Rising interest rates could hurt the housing market.
Photo by The Washington—Getty Images
By Reuters
October 20, 2016

Interest rates on U.S. 30-year mortgages rose to their highest levels in four months in line with rising Treasury yields on a bond market sell-off spurred by speculation about reduced stimulus from global central banks, mortgage finance agency Freddie Mac said on Thursday.

The average 30-year mortgage rate was 3.52% in the week ended Oct. 20, Freddie Mac said in its latest mortgage rate survey. This was the highest level since the 3.56% recorded in the week of June 23.

“This is the first week in over four months that rates have risen above 3.50%. This month, mortgage rates seem to be catching up to Treasury yields and returning to pre-Brexit levels,” Sean Becketti, Freddie Mac’s chief economist, said in a statement.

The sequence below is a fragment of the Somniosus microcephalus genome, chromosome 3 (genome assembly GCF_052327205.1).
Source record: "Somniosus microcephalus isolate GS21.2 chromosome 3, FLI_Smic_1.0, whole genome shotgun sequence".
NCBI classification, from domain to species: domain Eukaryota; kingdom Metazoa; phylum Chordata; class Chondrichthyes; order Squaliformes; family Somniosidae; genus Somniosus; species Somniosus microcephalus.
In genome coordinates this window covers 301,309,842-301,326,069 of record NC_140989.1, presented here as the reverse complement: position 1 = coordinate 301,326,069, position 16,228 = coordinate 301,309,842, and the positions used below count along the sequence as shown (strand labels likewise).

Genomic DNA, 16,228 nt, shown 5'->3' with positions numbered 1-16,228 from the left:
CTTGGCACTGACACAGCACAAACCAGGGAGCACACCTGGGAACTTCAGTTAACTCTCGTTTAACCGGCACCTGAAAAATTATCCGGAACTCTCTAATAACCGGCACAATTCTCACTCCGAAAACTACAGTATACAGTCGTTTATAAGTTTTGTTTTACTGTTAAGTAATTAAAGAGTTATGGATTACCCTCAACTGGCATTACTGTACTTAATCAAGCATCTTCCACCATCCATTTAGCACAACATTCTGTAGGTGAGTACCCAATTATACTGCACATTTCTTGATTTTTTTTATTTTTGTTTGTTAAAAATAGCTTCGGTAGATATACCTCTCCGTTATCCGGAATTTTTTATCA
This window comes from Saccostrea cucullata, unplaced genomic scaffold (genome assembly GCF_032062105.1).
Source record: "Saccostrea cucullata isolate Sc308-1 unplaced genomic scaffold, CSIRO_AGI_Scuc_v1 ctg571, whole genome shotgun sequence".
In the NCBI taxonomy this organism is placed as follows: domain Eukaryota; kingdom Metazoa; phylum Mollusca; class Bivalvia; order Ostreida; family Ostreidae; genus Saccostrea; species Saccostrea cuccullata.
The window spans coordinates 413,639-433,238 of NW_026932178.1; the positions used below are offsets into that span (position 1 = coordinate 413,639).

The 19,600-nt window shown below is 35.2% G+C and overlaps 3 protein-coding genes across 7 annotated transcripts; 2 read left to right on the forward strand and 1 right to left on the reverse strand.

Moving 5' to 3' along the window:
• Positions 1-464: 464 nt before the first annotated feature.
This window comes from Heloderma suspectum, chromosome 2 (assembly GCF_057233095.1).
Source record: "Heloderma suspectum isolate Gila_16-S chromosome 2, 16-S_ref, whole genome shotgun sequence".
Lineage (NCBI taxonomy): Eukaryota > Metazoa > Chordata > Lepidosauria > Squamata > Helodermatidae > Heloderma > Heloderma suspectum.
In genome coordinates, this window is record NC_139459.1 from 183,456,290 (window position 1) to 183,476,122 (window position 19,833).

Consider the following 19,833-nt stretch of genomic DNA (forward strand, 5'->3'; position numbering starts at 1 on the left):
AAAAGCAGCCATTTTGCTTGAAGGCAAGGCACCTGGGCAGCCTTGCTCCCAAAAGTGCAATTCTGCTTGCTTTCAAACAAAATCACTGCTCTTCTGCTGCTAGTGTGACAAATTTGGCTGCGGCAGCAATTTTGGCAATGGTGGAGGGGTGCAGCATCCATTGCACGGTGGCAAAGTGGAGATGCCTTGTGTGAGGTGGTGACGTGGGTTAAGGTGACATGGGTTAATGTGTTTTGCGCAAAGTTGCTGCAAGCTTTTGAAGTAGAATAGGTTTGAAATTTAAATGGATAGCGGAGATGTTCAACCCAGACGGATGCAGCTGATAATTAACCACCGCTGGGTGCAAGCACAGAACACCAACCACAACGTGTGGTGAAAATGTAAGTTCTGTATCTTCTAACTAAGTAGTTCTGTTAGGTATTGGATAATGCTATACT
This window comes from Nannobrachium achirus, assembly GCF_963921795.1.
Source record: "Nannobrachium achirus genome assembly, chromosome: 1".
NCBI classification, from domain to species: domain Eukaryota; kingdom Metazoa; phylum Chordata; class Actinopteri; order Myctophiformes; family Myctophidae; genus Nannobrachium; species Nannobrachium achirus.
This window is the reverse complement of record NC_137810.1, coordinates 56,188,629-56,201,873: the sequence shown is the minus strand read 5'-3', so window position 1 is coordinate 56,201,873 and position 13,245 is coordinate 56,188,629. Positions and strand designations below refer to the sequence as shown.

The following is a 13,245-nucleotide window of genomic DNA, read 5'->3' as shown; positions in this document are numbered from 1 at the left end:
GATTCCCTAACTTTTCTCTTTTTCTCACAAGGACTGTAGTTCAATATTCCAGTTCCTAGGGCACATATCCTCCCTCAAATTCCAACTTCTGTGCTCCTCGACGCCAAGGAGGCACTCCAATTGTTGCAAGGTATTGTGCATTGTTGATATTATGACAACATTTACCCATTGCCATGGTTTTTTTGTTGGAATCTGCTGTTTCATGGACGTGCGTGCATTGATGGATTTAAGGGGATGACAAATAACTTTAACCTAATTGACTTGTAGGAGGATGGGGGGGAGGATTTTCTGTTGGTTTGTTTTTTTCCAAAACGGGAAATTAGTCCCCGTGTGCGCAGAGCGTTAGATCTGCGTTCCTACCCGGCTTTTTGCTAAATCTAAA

Benchmark 10-year Treasury yields were at 1.74% early on Thursday, down more than 1 basis point (a tenth of a percentage point) on the day. On Monday, it reached 1.81%, which was its highest since June 2, Reuters data showed.


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